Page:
From Publishers Weekly
First published in 1998 in Arabic by a Beirut publisher, and then translated into Hebrew and French, this book was Le Monde Diplomatique
's Book of the Year in 2002; Khoury's ambitious, provocative, and insightful novel now arrives in the U.S. Well researched, deeply imagined, expressively written and overtly nostalgic, the book uses the lyrical flashback style of 1001 Arabian Nights
to tell stories of Palestine. At a makeshift hospital in the Shatila refugee camp on the outskirts of Beirut, Dr. Khalil sits by the bed of his gravely ill, unconscious friend and patient, Yunes, a Palestinian fighter, and reminisces about their lives in an attempt to bring him back to consciousness. The collage of stories that emerges, ranging from the war of 1948 to the present, doesn't have a clear beginning or end, but narrows the dizzying scope of the Israeli-Palestinian conflict to comprehensible names and faces, including sympathetically tough and pragmatic women. Davies has translated Naguib Mahfouz and does a nice job with the lyrical, outsized text. Khoury, born in 1948 in Beirut, has authored 11 other novels (The Little Mountain
and The Kingdom of Strangers
are available in translation) and published numerous essays; he now teaches at NYU each spring. A film version of the book was shown in New York in 2004.
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List Muse's Top 100 Novels of All Time, #68
Because the world is the way it is, because whole groups of people can be maligned, neglected, ignored, for too many years, we need the voice of Elias Khoury—detailed, exquisite, humane—more than ever. Read him. Without fail, read him. —Naomi Shihab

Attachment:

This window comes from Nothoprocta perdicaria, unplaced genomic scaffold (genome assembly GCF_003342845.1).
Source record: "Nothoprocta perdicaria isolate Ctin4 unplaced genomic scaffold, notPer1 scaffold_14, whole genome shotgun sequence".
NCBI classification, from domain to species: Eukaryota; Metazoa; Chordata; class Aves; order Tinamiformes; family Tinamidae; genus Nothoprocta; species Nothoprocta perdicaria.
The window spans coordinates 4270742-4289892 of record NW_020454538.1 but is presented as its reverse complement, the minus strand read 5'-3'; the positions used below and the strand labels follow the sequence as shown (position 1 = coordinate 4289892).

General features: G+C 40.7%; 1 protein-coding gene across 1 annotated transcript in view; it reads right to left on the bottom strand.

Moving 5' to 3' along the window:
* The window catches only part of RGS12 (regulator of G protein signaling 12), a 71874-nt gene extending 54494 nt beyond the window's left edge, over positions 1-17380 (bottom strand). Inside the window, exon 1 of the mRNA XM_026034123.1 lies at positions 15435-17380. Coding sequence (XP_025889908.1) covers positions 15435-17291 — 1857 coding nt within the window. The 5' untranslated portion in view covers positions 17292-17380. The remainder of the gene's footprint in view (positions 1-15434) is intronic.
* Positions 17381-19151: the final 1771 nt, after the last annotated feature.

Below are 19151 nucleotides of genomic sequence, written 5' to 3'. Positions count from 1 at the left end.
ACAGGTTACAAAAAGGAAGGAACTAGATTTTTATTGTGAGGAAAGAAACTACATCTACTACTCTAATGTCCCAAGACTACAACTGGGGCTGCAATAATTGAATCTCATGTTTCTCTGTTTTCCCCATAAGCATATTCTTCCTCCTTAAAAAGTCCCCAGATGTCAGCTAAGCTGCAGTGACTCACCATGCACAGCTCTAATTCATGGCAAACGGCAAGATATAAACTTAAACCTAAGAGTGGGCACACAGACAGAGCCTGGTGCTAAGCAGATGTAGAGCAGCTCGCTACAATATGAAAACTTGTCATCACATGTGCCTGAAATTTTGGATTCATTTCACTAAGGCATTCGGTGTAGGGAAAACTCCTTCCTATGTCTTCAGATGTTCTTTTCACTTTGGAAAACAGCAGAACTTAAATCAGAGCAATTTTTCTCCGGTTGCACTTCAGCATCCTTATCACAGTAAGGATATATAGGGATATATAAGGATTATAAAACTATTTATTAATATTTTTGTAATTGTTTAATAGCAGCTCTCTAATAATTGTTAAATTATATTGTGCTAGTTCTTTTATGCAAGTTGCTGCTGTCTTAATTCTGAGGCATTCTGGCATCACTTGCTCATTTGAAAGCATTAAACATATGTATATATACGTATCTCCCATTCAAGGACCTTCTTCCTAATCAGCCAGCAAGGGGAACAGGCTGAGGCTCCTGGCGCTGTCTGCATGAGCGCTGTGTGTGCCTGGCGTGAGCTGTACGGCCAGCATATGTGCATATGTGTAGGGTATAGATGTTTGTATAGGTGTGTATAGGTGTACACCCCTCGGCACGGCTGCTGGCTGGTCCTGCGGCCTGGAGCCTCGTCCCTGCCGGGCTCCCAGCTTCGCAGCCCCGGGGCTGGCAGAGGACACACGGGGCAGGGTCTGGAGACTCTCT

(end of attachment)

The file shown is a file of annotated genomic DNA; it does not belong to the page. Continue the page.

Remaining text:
Nye Elias Khoury . . . is an artist giving voice to rooted exiles and trapped refugees, to dissolving boundaries and changing identities, to radical demands and new languages. From this perspective Khoury’s work bids Mahfouz an inevitable and yet profoundly respectful farewell. —Edward Said
There has been powerful fiction about Palestinians and by Palestinians, but few have held to the light the myths, tales and rumors of both Israel and the Arabs with such discerning compassion. In Humphrey Davies' sparely poetic translation, Gate of the Sunis an imposingly rich and realistic novel, a genuine masterwork. —New York Times Book Review
In Gate of the Sun a character dreams of writing a ‘book without a beginning or end...an epic of the Palestinian people,’ based on the stories of every village, and starting from the ‘great expulsion of 1948.’ Elias Khoury’s monumental novel is in a sense that groundbreaking book. —The Guardian (UK)